Mary Shelley’s portrayal of Victor Frankenstein and his thoughts and actions towards the female characters of the novel demonstrates the stark division between the status of men and women. This is peculiar because of Shelley’s background as the daughter of two progressive individuals that would lead one to believe that Frankenstein would have a strong female lead. However, the women in the novel were deemed subservient and secondary. Although Shelley’s portrayal of women fits this larger 18th-century stereotype, she uses this portrayal to comment on her era’s norms as demonstrated through their relationships towards the protagonist, Victor Frankenstein.
This paper will highlight how Shelley’s characterization of the females in her novel help to progress Victor Frankenstein’s thoughts and decisions to ultimately shed light on gender inequality during this era. Shelley’s upbringing in a fairly liberal household coupled with 18th-century gender norms clarifies many of the representations of women she writes about in her novel.
Her father, William Godwin, championed idealistic liberalism through his advanced writings on atheism, anarchism, and personal freedom. Her mother, Mary Wollstonecraft, was a passionate advocate of education and social equality for women, writing the trailblazing work of feminism, A Vindication of the Rights of Women .
However, this was contrasted by the reality of society. Traditionally, “chastity, compliance, delicacy, and modesty” were the qualities ascribed to women during this time, who were shielded from society until they were married and settled down. Even so, women were still not considered equal to men in most respects.
Shelley characterizes the females in her novel in this way as passive, disposable, and serving a utilitarian function. However, this disparity between men and women is more nuanced than many believe, shedding light on gender inequality during this time period. Shelley embodies this ethereal woman of her era through Elizabeth Lavena, Victor’s sister by adoption and later his wife. Elizabeth is described as a stunningly beautiful and pure girl who the Frankensteins eventually adopt. Victor describes Elizabeth as “docile and good-tempered, yet gay and playful as a summer insect” (Shelley 29) and “lively and animated.” She was an individual who seemed to “shed radiance for looks,” showered with love by the Frankenstein family. Victor grows somewhat affectionate towards his bride-to-be, with Shelley writing Elizabeth as being “the most fragile creature in the world” to Victor (Shelley, 30).
This traditional female gender role is further embodied when Elizabeth takes over the maternal duties of the Frankenstein family in the wake of Victor’s mother’s death. However, Shelley subliminally makes Victor view Elizabeth as the submission sex by subtly degrading her by writing “I Victor looked upon Elizabeth as mine–mine to protect, love and cherish till death she was to be mine only” (Shelley 30). Shelley objectifies Elizabeth which exemplifies the societal norm that women should be submissive to men. By doing so, she is able to comment on her era’s norms. Through Justine Moritz, Shelley highlights the lack of rights and abilities women have during her era. Although she appears briefly, she plays a pivotal role in the development of Victor Frankenstein’s character. Justine, a servant to the Frankenstein family, is framed for the murder of William, Victor’s brother. Despire all of the evidence presented, Elizabeth and Victor do not believe that this woman is guilty. Elizabeth believes in the goodness of Justine, portrayed by the fond way she describes Justine as “very clever and gentle and extremely pretty” letters to Victor (Shelley 71).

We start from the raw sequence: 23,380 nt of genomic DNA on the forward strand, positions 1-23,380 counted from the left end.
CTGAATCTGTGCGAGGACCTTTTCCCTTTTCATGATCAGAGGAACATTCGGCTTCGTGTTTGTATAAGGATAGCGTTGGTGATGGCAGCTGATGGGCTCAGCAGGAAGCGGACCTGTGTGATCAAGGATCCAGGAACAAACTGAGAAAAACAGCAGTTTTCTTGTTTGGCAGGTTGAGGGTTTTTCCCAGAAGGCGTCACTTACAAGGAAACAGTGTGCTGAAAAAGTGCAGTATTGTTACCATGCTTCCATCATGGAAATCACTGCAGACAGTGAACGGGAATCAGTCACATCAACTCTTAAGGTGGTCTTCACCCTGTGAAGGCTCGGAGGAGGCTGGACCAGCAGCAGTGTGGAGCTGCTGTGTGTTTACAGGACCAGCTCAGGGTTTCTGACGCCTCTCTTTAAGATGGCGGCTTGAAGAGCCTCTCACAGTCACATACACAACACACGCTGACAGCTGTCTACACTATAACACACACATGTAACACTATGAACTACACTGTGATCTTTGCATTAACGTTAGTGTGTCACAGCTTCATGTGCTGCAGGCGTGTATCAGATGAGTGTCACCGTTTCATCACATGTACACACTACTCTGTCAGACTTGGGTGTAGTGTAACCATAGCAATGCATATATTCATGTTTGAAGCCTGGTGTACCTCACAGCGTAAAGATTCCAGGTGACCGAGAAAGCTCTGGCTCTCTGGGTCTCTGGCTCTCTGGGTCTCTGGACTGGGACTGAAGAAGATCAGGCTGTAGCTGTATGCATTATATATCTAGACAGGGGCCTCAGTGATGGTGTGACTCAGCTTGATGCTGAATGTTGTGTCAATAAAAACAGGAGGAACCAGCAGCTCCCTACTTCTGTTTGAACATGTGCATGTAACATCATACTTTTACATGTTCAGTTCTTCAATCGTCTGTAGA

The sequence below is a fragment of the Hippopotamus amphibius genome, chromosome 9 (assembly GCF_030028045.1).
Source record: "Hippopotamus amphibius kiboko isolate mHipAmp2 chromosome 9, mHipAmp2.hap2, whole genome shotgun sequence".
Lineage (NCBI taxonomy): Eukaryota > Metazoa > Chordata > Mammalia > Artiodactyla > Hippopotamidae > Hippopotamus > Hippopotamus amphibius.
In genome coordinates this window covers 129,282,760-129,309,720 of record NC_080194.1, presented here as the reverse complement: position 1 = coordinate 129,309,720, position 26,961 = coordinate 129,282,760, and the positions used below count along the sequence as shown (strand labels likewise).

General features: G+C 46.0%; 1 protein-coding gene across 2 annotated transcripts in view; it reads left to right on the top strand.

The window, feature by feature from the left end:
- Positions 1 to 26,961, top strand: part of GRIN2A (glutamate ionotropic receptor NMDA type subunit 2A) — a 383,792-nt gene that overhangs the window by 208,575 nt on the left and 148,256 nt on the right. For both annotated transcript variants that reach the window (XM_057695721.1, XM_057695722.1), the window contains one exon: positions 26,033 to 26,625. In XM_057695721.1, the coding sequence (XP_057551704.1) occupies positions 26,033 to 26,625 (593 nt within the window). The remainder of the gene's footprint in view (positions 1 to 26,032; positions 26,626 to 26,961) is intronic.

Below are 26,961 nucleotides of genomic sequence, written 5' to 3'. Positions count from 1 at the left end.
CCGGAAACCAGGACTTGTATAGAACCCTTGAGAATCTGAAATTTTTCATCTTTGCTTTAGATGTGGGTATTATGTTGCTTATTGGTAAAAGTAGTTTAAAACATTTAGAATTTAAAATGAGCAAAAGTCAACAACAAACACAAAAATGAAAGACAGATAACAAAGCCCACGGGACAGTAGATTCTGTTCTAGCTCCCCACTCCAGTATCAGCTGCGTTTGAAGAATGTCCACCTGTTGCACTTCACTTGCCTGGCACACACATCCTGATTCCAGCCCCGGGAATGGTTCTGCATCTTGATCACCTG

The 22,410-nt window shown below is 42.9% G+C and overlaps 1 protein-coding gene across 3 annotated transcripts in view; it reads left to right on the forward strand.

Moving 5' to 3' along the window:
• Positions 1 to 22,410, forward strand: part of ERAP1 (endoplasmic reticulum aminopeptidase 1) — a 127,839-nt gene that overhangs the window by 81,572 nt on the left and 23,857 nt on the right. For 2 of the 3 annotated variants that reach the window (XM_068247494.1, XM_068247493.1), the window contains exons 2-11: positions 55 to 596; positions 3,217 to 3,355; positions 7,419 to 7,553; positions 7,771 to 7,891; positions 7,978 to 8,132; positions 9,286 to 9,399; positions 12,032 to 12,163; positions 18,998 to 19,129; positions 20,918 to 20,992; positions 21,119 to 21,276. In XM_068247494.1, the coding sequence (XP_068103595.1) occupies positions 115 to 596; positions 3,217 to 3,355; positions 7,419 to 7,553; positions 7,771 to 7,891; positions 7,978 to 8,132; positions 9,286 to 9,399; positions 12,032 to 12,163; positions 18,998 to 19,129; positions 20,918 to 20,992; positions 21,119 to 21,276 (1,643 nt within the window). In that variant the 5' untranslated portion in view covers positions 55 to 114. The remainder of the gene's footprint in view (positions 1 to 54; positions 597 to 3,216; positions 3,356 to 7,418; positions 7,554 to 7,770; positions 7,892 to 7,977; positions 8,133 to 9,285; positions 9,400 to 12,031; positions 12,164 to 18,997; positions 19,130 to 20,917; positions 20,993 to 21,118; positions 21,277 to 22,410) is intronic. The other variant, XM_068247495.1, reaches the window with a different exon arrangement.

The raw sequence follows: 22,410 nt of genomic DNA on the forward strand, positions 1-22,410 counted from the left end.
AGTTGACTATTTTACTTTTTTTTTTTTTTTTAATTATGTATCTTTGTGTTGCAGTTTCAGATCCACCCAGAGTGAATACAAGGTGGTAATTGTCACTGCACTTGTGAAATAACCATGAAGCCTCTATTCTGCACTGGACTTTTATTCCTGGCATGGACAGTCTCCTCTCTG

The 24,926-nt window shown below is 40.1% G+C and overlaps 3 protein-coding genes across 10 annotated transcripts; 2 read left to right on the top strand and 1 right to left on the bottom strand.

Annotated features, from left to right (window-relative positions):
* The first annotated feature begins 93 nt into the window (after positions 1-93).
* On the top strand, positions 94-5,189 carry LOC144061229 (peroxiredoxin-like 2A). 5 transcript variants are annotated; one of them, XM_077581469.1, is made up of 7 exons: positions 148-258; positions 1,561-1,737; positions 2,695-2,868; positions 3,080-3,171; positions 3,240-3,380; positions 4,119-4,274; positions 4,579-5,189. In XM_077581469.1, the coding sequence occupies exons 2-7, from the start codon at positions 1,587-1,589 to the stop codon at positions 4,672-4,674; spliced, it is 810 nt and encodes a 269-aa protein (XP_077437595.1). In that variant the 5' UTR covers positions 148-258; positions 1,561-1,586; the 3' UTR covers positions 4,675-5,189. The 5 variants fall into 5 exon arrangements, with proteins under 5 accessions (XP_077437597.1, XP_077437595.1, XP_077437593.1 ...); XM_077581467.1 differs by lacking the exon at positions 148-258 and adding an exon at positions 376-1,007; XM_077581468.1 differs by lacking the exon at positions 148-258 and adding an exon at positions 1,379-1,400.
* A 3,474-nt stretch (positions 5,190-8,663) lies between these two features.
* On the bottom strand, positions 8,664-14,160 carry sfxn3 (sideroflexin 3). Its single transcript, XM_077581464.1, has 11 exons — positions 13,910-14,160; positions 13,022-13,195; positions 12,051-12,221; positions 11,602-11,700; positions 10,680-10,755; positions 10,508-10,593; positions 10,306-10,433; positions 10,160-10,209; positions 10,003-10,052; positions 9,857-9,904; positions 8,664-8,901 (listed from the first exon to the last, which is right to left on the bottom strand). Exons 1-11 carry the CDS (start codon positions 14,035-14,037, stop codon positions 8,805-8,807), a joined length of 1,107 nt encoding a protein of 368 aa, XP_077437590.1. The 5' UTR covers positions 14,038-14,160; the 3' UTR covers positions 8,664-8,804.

Justine carries herself calmly at the trial, answering the charges, and getting a stunning defense from Elizabeth. Although Justine and Elizabeth both plead innocence, Justine is ultimately convicted of the crime. Justine embodies the archetypal perfect woman of innocence, kindness, beauty and nurturing. However, she was not able to defend herself properly in court because of her gender and social status. Moreover, Elizabeth was not able to protect Justine because of her gender. The only person who would be able to save Justine from her fate was Victor. However, for his own reasons, he chooses not to speak out in her defense. Shelley uses this trial of Justine to call to the attention of women during this era. Shelley’s portrayal of Victor Frankenstein and his plight in constructing a female creature testifies the gap between men and women. At the beginning of the novel, Victor did not have any qualms about creating a male monster. However, when asked to create a female monster, he hesitates due to the fear that the female version “might turn with disgust from him to the superior beauty of a man; she might quit him, and be again alone,” (Shelley 202).
This solidifies the concept that women during this era were to be submissive to men. Furthermore, Victor discusses the potential chaos that may unfold if this female creature were to mate with the male creature. He fears that the female creature will bear children and is concerned about the long-term consequences for society of creating a mate for the male creature. Shelley creates this predicament in relation to these hypothetical scenarios to highlight the lack of agency women had. Shelley’s characterization of women in her novel Frankenstein enables her to indirectly comment on her era’s gender inequality through how each woman influences Victor Frankenstein’s thoughts and emotions. By illustrating each woman as the archetype of women during the 18th century, Shelley is able to bring to light the oppression that many women face. She does this in such a way that allows the reader to feel empathetic towards these women.